ESSAY: Trump and The Art of Deception

He may have written ‘The Art of The Deal’, but when it comes to the Art of Deception, Donald J Trump still needs to learn a trick or two.

Australia’s top magician, Tim Ellis, gives away five top tips from the secret world of magic to help him lift his game.


The whole Melania vs Michelle speech controversy generated a lot of publicity for the Trump campaign – but despite what Trump says in his book – “from a bottom-line perspective, bad publicity is sometimes better than no publicity at all. Controversy, in short, sells.” – not all publicity is good publicity. Although it managed to dominate the headlines, the fact that someone in the Trump camp copied chunks of Michelle Obama’s old speech word for word suggests clumsiness, lazy research, a reliance on other people’s ideas and a lack of original thought.

For centuries great magicians have always sought to set themselves ahead of the pack by being original. Copperfield, Penn & Teller, Derren Brown, Doug Henning, Siegfried & Roy… all completely unique characters with lots of originality in both their presentation and illusions.

If a magician simply copies a trick from another magicians repertoire, he or she loses credibility, respect, and things can get ugly. Take, for example, the recent rebranding of Criss Angel’s Las Vegas show as ‘Mindfreak: Live!’. Criss promised “The most mind-blowing, revolutionary magic show ever to be performed live.” But even the local press spotted the work of other magicians in his show, saying customers “can’t be expected to recognize Nathan Burton’s “showgirl cabinet,” Copperfield’s flying in and out of a trap or a “laser-bending” bit recently performed in the short-lived “Twisted Vegas.”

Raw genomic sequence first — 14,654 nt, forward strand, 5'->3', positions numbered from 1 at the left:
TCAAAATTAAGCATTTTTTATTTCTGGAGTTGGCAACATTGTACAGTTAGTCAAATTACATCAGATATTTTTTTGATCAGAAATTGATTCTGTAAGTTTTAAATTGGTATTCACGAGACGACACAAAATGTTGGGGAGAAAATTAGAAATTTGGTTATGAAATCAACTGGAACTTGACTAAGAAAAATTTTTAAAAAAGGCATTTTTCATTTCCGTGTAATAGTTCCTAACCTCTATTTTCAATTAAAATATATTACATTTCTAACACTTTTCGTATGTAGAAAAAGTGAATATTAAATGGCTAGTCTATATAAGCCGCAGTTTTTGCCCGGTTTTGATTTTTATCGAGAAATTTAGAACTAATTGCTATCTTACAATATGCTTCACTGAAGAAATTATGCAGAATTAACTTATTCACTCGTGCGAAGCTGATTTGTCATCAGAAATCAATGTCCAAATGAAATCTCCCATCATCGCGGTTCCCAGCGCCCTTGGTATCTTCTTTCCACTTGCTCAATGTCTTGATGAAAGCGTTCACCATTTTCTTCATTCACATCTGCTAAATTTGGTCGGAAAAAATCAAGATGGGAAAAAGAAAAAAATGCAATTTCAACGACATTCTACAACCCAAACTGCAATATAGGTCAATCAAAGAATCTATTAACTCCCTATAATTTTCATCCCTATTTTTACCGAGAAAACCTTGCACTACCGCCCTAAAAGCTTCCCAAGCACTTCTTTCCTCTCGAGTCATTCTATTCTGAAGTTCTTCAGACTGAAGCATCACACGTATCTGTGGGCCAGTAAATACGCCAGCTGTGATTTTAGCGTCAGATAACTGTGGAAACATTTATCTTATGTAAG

So blatant was the plagiarism that a previous collaborator with Angel, illusionist Brett Daniels, has issued an open challenge to meet Criss Angel in an MMA Cage match.

That could certainly add flavour to the next few months of political campaigning: Michelle vs Melania in Ultimate Fighter.


Criss Angel denies any plagiarism and tweeted “Don’t waste a second on negativity or any person who spews it” referring to Daniels and others who claimed that he copied them as “envying the unprecedented success of ‘Mindfreak Live.’ However pathetic, this behavior is nothing new…..I see no reason to dignify petty claims and paranoia with any further comment.”

Ironically, Angel himself made “petty claims” and expressed “paranoia” when he made a video three years ago alleging that UK magician Dynamo had copied Angel’s tricks. While Dynamo did indeed display a lack of originality in his choice of material, Angel wasn’t in the clear at all as he’d only created one of the eleven effects in the video himself!



More blog posts